According to the book of Hebrews, it was this same kind of joy that gave Jesus the strength to endure the cross (Hebrews 12:2).

It may have been Friday night, but the Lord knew Sunday morning was coming!

You and I have read the book: God wins.

And winners go out in joy and are led forth in peace (Isaiah 55:12).

“Joy is the reason; surrender is the response. The treasure of knowing Jesus is the reward.”

Glenn Packiam

Whose Joy?

This joy that I have

the world can’t take it away

It belongs to God.

Categories
Hope

The Daunting Power to Choose

By faith Moses, when he had grown up refused to be known as the son of Pharaoh’s daughter. He chose to be mistreated along with the people of God rather to enjoy the pleasures of sin for a short time

Hebrews 11:24-25

The Biblical story of Moses, the reluctant emancipator of the Israelites, is a fascinating read. Starting in the second chapter of Exodus, the saga unfolds with a plot worthy of a Hollywood blockbuster.

I’ll spare you the details, as you already know or can check it out for yourself. However, I’d like to focus on two toxic thoughts Moses faced that involve us all, together with the antidote Jesus provides.

If Only <<<rewind

Moses was a Hebrew baby saved by Pharaoh’s daughter and raised as her own son; a prince of Egypt. Yet when he grew up, he chose advocacy for his own people over a life of affluence and power. But one disastrous day, defending his kinsfolk went too far, when he murdered an Egyptian he found beating a Hebrew (Exodus 2:11-15). When Pharaoh found out, he tried to kill Moses. But Moses ran away, disappearing into the desert.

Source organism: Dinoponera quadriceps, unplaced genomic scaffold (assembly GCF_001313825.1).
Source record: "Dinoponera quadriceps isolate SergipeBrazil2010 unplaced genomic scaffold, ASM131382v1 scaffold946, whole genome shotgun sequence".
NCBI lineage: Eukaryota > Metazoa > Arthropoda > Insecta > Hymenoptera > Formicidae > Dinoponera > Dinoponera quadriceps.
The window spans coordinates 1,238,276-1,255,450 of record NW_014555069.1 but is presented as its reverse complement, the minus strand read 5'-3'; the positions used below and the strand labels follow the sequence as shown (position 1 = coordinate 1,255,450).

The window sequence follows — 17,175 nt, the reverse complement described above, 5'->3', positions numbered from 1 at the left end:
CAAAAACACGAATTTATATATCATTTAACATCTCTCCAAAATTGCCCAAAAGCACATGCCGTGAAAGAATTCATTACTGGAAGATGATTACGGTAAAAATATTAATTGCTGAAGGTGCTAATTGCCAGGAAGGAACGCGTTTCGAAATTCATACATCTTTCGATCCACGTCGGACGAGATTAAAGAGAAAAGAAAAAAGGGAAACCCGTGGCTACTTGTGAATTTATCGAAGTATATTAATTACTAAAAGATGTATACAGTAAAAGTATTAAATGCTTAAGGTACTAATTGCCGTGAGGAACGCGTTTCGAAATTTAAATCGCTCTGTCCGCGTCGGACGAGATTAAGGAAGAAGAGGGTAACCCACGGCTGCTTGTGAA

There, on the back side of the wilderness, Moses served his new father-in-law as a shepherd. He’d gone from a prince who could actually help his own people to a simple sheep herder in the middle of nowhere!

Standing in the blazing sun counting sheep, Moses must have said to himself a hundred times, “If only I’d not lost my temper and killed that Egyptian foreman.” But it was a mute point, what happened happened and no amount of regret could erase it.

Like Moses, I’ve said my share of “If onlys.” Yet it hasn’t gotten me anywhere either.

What If? >>>fast forward

One day, while on sheep duty, Moses sees a bush on fire that isn’t burning up. Curious, he goes over to it, only to hear the voice of God Himself, “Moses, Moses.” It turns out the Almighty wants him to go back to Egypt and finish the job–freeing his people from slavery.

This time, however, our hero is not so eager to jump into the fray.

Who am I, that I should go to Pharaoh and bring the Israelites out of Egypt?

Exodus 3:11

This is followed by several “what if” questions. “What if they don’t believe me.” “What if I don’t know what to say? Remember, God, I stutter!”

Like Moses, I’ve said my share of “What ifs.” But worrying about the future hasn’t helped me either.

The Antidote

Near the conclusion of his famous Sermon on the Mount (Matthew 5-7), Jesus speaks to the worry-warts in the audience. He basically says, “Folks, when you worry you’re like a hamster on a wheel–all worked up but going nowhere. Look to God first and everything else will fall into place (Matthew 6:33).”

Christ then says the following, comforting insomniacs like me ever since:

Therefore, do not worry about tomorrow, for tomorrow will worry about itself. Each day has enough trouble of its own.

Matthew 6:34

Effectively dealing with depression or anxiety means living in the NOW. Therefore, henceforth, I choose to keep the rewinds and fast-forwards to a minimum. I’m just going to press “>play” and take each moment as it comes.

Care to join me?

The ability to be in the present moment is a major component of mental wellness.

Abraham Maslow
Photo by Public Domain Pictures on Pexels.com